So let’s say for this example, that my credit card is current, my account is balanced, and I am ready to do my bills. This is the part where you get to use your printed budget and implement your budgeting plan. I simply take our paycheck and subtract whatever cash that I am taking out for budgeted expenses and then write in the deposit amount. I will actually track all of that cash in Quicken and in my register. So I will write into my register: Deposit: Salary $X.00 Cash out $X.00 (groceries $X.00, gas $X.00, entertainment $X.00, etc). Matt and I actually do a combination of Credit card and cash for our bills and spending. Again, this needs an entire blog, so I promise I will come back to this topic. Anyway, I withdraw the cash amount and then write the total deposit into my ledger (enter it into Quicken). I also cross out on my written budget any category that I withdrew cash for, so groceries, gas, and entertainment, etc.

So now you have your bank account buffer (so $500.00 for us) and your salary deposit (minus the cash that you have taken out) total in your account. The next thing I do is, I start at the top of my bills for the bill period I am in and just write them in, so at the top of my sample budget for the bill period of the 15th is Electricity. So I will go into my finance binder where I hole punched and stored my electricity bill when it came and enter that amount into my ledger. If it is a paper bill, I will write the check and put a stamp on. If I can pay the account on line I will go online right then and pay the bill. The majority of my actual bills are automated which means they automatically debit from my bank or credit card on a day that I have set. However, that is not possible for every company and bill. Some of you may also pay your bills through bill pay with your bank, which is a wonderful option (if your bank offers it with no fees). You would just then sit with you written budget, your binder, ledger and billpay, and just enter your bill total and pay it from your bank account. I then cross off Electricity. And I just go down the list of bills that I have made, paying the bill, entering it into my bank ledger (or Quicken or whatever program you use). It usually only takes me 20-30 minutes to sit and pay all my bills because they are all in one place thanks to my binder. They are mostly automated so I only have to write a few checks, and it is just entering all of my bills into my ledger. I will also pay myself first in this process and transfer out savings to my ING account.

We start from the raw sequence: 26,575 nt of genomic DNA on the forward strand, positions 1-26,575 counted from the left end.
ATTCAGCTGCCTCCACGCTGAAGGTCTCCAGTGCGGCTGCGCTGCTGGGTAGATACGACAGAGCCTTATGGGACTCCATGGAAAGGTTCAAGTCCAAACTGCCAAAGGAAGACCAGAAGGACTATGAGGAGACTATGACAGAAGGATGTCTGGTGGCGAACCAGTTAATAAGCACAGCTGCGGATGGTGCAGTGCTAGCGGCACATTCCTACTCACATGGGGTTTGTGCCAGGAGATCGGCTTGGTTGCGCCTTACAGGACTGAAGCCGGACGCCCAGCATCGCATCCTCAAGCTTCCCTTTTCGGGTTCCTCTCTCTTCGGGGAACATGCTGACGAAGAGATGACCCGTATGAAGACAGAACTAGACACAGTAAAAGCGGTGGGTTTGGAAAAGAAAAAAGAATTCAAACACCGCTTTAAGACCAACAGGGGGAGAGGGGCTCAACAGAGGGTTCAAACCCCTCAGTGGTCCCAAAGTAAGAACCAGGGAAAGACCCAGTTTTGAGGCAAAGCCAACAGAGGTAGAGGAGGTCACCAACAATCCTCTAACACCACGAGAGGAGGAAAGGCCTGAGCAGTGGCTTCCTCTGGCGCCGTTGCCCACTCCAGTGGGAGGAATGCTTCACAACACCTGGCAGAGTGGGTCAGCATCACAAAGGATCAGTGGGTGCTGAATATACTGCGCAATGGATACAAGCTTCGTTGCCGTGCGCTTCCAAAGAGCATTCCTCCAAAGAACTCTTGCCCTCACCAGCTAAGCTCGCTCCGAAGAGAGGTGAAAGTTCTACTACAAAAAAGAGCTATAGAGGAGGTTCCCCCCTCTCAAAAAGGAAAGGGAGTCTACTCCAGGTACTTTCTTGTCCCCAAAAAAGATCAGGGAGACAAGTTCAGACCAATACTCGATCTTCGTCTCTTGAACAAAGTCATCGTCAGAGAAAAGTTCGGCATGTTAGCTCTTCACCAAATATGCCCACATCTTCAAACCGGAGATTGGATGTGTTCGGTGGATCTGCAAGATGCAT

At the end of entering all of my bills, I might have some categories that I leave the funds in my bank account for, and these are the only categories that you need to track for the next two weeks. So lets say that you hate carrying cash and so you leave your grocery money in your account. It is imperative that you track this money as you spend it. Write it down on your printed budget or in a ledger, but do not count on yourself to remember. We always “think” we have spent less than we actually have, unless you track your spending. So with all of your bills entered, paid, and current, you are done with your bills until the next bill period. It may seem difficult just reading it, but it is going to be so simple as you actually do it, because you won’t be searching for bills. In fact, bills that don’t fluctuate like your mortgage, you can simply enter the amount from your printed budget. And at the end, you have all of your bills that are paid and current crossed off your printed budget and only the ones that you are still tracking will be unmarked. So then the total amount budgeted for the unmarked bills or expenses should total exactly what you have left in your account (minus your buffer amount).

So maybe 45 minutes of your time, twice a month and you will never have to worry about missing a payment or a bill, or if you are forgetting something. You can relax about your finances and get on with enjoying your life. Budgeting isn’t difficult or stressful. You just needed a plan. And now that you have one, it’s time to practice using it.